Sunday, April 3, 2011
In “Poetry” a Korean film to be released this fall in the United States, a sixty-six year old Korean grandmother enrolls in a poetry class at her local community center. She is told by the instructor to look deep and hard at everything around her for the inspiration to write poetry. Great advice. It is advice that can be applied to many of the arts, including filmmaking. The film “Poetry” won the 2010 Cannes Film Festival Award for Best Screenplay. Mija, the main character, turns to poetry to help deal with her sullen grandson with whom she lives and her own medical challenges. Poetry as self help? I don’t want to trivialize it by calling it that, but reading and writing poetry can help one find liberation. The Australian poet, Les Murray in his book “Killing The Black Dog” credits writing poetry with having helped to save his life. He goes on to say “I’d disapproved of using poetry as personal therapy, but the Black Dog (depression) taught me better.” The words and images of poetry carry great power.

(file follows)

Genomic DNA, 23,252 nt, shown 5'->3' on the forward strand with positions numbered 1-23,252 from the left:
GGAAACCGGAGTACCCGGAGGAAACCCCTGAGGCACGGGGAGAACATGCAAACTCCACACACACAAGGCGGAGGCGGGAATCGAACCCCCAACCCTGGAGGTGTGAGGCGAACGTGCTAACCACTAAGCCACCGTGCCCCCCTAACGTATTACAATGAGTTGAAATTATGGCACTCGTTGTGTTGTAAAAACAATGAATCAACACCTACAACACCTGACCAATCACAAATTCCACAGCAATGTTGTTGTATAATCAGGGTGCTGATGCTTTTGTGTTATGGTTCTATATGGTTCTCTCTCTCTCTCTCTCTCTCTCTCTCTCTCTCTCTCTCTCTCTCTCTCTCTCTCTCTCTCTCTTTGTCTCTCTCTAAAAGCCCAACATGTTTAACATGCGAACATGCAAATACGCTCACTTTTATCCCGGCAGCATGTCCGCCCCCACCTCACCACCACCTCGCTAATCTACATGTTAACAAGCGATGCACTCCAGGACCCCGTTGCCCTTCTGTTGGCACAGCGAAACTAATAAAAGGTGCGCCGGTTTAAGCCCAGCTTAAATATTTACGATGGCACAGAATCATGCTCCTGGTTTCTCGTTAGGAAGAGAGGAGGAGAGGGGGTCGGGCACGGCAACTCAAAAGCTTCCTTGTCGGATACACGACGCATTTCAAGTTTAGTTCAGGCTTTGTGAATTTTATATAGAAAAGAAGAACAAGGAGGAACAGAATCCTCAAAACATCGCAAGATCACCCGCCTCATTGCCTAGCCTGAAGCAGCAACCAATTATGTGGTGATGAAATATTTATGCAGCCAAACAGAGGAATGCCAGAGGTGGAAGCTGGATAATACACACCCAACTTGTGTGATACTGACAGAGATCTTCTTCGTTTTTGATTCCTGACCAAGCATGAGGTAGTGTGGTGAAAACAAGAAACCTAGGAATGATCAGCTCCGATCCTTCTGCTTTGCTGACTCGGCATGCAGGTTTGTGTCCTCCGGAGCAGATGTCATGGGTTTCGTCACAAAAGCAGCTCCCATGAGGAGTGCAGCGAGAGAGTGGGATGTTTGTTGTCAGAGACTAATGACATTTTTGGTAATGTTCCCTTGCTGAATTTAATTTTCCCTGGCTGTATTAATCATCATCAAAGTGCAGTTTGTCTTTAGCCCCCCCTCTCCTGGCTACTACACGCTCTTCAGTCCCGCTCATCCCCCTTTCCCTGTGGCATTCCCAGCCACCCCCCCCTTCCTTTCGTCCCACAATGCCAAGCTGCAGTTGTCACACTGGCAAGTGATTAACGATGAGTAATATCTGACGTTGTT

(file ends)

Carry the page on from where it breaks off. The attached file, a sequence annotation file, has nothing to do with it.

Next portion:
The images in the film “Of Gods And Men” are also powerful. It is clear that the writer Etienne Comar and the writer/director Xavier Beauvois looked deeply into the lives of the Trappist monks living and working in Algeria during the ongoing civil unrest of the 1990’s. Comar and Beauvois met with theologians and did extensive research as well as contacting the relatives of the deceased monks. The writers and the actors lived for weeks with the monks of Tamié Abbey in Savoie to ensure the authenticity of the film’s historical and liturgical content. “Of Gods and Men” won the Grand Prix at Cannes in 2010. The film inspired me to write this poem.
I want to tell you about the monks,
that band of mismatched brothers bound
by a strange, strong calling
to live and work in the mountains
between sea and desert.
I want to tell you
of the utter simplicity of their lives,
of their service to the Muslim people
stacked in poverty on the Algerian hillside.
I want to tell you of their fear,
caught in the confusion and cruelty of civil war,
and finally I want to tell you of
their courage and faith
that stuns me into silence.